To pay it forward, I created a business that hopes to achieve this goal. The company is named The Rerouted Co-op. We are a new way to buy and sell used outdoor gear on the internet. Our focus is to get gear back in the mountains and provide additional funding for local, wilderness charities. We are encouraging people to not hold onto their gear until it’s outdated and only a collectible. The Rerouted Co-op is gearing up for good in many ways. Supporting other small businesses, up-cycling all equipment, and making accessing the outdoors more affordable.

We accept both consignments (we take the photos and do all the work, you get the money) and full donations. On consignments, The Rerouted Co-op gives 10% of profit back to wilderness charities. Donations will earn 60% of the total sale for local wilderness charities and nonprofits. HMI will be an option for people to choose to donate to when selling or donating gear through The Rerouted Co-op. We are gearing up for good and ready to rock and roll.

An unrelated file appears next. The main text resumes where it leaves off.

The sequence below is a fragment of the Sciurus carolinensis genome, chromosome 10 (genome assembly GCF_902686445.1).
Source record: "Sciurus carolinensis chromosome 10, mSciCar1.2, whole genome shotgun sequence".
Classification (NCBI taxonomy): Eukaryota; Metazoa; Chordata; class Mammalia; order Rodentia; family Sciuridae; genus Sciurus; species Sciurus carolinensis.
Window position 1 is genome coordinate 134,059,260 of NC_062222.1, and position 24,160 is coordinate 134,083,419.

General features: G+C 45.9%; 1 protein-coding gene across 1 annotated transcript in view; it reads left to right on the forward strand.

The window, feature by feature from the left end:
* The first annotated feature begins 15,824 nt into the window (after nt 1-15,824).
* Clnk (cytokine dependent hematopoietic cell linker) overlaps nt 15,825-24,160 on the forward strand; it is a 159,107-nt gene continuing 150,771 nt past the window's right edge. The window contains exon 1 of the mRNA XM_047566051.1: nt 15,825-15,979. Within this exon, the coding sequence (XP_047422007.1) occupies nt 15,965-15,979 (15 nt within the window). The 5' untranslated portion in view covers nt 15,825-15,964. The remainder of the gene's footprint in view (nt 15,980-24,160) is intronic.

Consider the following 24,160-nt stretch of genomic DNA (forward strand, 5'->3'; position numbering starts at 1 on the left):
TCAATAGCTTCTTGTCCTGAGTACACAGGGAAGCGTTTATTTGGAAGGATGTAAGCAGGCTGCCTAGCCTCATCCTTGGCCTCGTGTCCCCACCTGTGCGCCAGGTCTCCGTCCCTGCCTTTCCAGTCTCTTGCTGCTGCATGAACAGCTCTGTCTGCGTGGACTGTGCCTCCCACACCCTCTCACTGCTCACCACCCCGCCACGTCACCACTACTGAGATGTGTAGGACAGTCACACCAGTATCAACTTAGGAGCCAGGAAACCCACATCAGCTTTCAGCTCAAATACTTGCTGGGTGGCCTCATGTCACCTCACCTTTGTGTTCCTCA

The High Mountain Institute achieved its mission when it came to young Chap Grubb. I am a die-hard adventure athlete and passionate wilderness advocate. I connected with nature, became a leader, became a critical thinker, and fell in love with learning. The lessons I learned at HMI inspired me to bring The Rerouted Co-op to life. I am ecstatic about the responses I have received across the board. We are actively growing relationships with the Access Fund, Leave No Trace, and the New Mexico Wilderness Alliance, in addition to HMI.